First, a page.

Zoo News

Mysterious baby hippopotamus dies shortly after birth at Dallas Zoo

Mysterious baby hippopotamus dies shortly after birth at Dallas Zoo

Adhamu hippo hippopotamus
Adhamu the hippopotamus. Dallas Zoo

Another animal has died at the Dallas Zoo, this one a baby hippopotamus that died shortly after its birth on February 17.

This was the first hippopotamus born at the zoo's ballyhooed new $13.5 million-Simmons Hippo Outpost. In March 2017, the Dallas Zoo imported two hippos from other zoos for the purpose of mating, since baby animals born in zoos are a popular attraction that generate much interest and ticket sales.

Dallas hadn't had a hippopotamus since 2001, when the last one died.

The male hippo, Adhama, came from the Los Angeles Zoo. The female, Boipelo, came from Albuquerque BioPark. The pair were deemed a good match by the Association of Zoos and Aquariums Species Survival Plan, which ships animals around from zoo to zoo to be bred.

In a release, Dallas Zoo VP Harrison Edell says that there was no safe way for the zoo to intervene on the calf's behalf.

"We always put an emphasis on allowing animals to express natural behaviors, so we gave Boipelo space to interact with the baby immediately after the birth," Edell says. "The calf arrived just after 6:30 am, and while Boipelo did assist the calf to the surface of the pool, it was not soon enough. In reviewing the situation, we know for certain there was no safe way for the staff to intervene to help the calf."

Natural behaviors for a hippopotamus would entail offspring staying with their mothers for their first few years, as part of a larger herd. As they get older, females stay with other females and males gravitate to their own herd.

One thing that is generally not considered a "natural behavior" is for either a male or female hippo to be shipped from location to location for the purposes of breeding.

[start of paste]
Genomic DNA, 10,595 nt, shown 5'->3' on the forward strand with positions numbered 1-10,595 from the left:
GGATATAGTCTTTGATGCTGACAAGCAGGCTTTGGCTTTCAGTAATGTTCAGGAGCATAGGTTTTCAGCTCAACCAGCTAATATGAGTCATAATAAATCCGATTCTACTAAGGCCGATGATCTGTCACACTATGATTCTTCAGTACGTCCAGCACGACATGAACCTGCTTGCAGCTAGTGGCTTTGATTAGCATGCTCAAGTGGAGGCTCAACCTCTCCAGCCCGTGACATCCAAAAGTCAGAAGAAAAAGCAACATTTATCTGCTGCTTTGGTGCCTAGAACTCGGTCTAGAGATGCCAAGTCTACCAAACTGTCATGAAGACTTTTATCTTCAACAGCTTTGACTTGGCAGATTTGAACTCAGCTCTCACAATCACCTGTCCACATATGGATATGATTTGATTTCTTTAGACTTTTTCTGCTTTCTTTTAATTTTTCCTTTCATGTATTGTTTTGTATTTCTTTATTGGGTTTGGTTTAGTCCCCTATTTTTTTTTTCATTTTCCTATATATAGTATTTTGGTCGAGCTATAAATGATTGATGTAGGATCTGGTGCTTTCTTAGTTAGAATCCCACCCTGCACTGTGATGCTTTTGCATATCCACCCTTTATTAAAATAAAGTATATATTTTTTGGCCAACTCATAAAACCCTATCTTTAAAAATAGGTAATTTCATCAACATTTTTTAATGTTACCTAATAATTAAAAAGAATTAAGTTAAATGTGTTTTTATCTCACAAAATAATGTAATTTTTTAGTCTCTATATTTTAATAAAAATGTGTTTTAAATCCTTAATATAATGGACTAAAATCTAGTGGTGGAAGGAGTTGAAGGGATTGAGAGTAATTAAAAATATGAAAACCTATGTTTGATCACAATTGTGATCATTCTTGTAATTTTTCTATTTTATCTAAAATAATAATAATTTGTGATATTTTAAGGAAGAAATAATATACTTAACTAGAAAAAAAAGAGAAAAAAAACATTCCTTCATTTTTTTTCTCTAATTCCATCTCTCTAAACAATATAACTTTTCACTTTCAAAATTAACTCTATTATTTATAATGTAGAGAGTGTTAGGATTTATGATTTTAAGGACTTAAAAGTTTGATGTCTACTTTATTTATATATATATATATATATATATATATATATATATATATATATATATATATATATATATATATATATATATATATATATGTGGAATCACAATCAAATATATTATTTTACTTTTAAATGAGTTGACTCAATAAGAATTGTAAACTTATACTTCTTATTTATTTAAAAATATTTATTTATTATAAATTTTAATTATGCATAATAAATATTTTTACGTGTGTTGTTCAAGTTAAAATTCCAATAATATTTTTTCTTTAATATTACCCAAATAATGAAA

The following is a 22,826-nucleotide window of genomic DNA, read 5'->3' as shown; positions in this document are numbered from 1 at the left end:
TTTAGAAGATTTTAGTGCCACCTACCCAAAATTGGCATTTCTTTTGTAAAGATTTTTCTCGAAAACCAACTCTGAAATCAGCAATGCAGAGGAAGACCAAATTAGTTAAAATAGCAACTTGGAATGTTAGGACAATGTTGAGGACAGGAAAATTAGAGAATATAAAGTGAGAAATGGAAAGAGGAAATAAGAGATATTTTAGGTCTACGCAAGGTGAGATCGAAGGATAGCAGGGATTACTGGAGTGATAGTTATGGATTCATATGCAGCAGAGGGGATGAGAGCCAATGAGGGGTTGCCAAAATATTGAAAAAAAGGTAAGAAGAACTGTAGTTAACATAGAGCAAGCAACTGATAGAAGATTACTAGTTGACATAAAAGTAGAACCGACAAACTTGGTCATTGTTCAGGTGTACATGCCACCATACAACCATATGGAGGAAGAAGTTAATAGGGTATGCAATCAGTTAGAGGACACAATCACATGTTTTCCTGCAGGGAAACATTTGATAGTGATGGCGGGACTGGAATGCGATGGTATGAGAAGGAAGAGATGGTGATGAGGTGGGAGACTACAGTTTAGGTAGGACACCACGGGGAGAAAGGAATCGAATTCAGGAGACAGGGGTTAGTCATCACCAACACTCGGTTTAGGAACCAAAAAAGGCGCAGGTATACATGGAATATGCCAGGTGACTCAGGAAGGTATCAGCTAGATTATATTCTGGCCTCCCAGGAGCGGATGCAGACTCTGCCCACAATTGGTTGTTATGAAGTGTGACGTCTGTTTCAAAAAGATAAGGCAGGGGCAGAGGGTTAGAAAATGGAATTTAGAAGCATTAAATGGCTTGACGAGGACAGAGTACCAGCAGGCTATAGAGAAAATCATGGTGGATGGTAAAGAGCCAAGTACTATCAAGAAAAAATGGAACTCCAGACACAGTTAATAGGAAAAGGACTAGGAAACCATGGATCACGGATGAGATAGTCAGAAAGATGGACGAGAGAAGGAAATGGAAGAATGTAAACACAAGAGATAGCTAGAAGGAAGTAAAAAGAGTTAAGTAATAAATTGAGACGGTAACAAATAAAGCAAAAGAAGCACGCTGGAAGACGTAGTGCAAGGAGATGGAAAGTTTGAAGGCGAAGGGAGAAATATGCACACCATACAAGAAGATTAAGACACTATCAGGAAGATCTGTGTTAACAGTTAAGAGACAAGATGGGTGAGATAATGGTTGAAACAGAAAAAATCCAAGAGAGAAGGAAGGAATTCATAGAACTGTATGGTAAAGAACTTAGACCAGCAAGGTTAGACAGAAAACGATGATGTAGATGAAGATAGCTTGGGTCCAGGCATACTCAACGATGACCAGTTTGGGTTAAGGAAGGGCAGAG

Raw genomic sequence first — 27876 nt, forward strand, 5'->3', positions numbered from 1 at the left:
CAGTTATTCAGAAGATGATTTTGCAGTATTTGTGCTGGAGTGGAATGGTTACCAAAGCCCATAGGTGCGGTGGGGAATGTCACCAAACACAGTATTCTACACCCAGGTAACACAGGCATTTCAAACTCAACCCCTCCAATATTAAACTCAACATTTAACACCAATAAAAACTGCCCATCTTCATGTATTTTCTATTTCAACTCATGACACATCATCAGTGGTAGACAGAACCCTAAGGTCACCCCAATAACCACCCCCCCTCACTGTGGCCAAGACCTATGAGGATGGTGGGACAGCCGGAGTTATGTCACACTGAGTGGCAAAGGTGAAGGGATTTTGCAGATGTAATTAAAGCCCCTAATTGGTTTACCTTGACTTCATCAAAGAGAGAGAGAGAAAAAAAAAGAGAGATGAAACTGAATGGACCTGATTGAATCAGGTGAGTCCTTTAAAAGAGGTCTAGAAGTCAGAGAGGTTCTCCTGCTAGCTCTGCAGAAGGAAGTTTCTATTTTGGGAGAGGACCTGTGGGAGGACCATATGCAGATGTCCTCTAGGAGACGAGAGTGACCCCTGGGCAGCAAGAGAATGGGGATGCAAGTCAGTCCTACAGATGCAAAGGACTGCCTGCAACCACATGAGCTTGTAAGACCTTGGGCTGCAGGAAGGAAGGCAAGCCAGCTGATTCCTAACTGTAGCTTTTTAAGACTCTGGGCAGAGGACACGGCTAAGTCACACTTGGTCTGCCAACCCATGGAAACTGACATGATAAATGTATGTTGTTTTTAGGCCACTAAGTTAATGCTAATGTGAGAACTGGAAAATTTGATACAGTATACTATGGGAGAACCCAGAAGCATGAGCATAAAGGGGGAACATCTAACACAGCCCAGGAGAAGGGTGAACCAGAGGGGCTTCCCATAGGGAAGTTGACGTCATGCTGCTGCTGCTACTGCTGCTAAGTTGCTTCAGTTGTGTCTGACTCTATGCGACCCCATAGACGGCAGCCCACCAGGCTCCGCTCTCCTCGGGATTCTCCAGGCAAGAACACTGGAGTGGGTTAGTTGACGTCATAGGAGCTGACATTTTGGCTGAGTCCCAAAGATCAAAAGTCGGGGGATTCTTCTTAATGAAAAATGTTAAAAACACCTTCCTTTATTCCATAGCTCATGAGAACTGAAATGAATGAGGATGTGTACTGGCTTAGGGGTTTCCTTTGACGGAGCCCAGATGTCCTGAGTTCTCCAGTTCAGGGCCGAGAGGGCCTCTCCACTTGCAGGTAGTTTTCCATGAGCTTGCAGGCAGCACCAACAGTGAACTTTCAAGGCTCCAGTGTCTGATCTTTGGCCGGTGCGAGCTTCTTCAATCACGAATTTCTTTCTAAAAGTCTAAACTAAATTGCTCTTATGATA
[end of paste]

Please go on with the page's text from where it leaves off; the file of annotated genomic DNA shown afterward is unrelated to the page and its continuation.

Prior to coming to Dallas, Adhama was transferred to the L.A. Zoo from San Diego in 2013 in order to breed with Mara, a female hippopotamus. Adhama was only 3 years old at the time; male hippos reach sexual maturity at around 7 years old.

Mara was brought to L.A. from the Topeka Zoo; she was 10. In 2014, they spawned a calf, Rosie. Mara & Rosie are now part of a "hands-on" encounter where they're locked in a cell so that, for an additional $15 charge, attendees can "touch their cool smooth skin," then conclude "with an unforgettable photo op likely to generate multiple #adorbs type hashtags."

By 2017, the zoos decided it was time to ship Adhama, the young stud muffin, off to a new home.

"It has been great having Adhama here at the L.A. Zoo," said L.A. Zoo curator Josh Sisk. "He will be missed by all, but we are excited to send him off to the Dallas Zoo facility where he will be able to contribute to the sustainability of this species."

Pregnancies in a hippopotamus last about eight months. The Dallas Zoo knew about Boipelo's condition but kept it under wraps, which seems a little less than transparent.

"We had been anticipating the baby hippo's arrival and were looking forward to announcing and having the new family debut when we reopen our Simmons Hippo Outpost in a few weeks," says the zoo's statement.

Previous animal deaths at the Dallas Zoo have included Kipenzi, a baby giraffe that died in 2015 after breaking three vertebrae in her neck; Kamau, the young cheetah that died of from pneumonia in 2014; and Johari, the female lion that was killed in front of zoo spectators in 2013.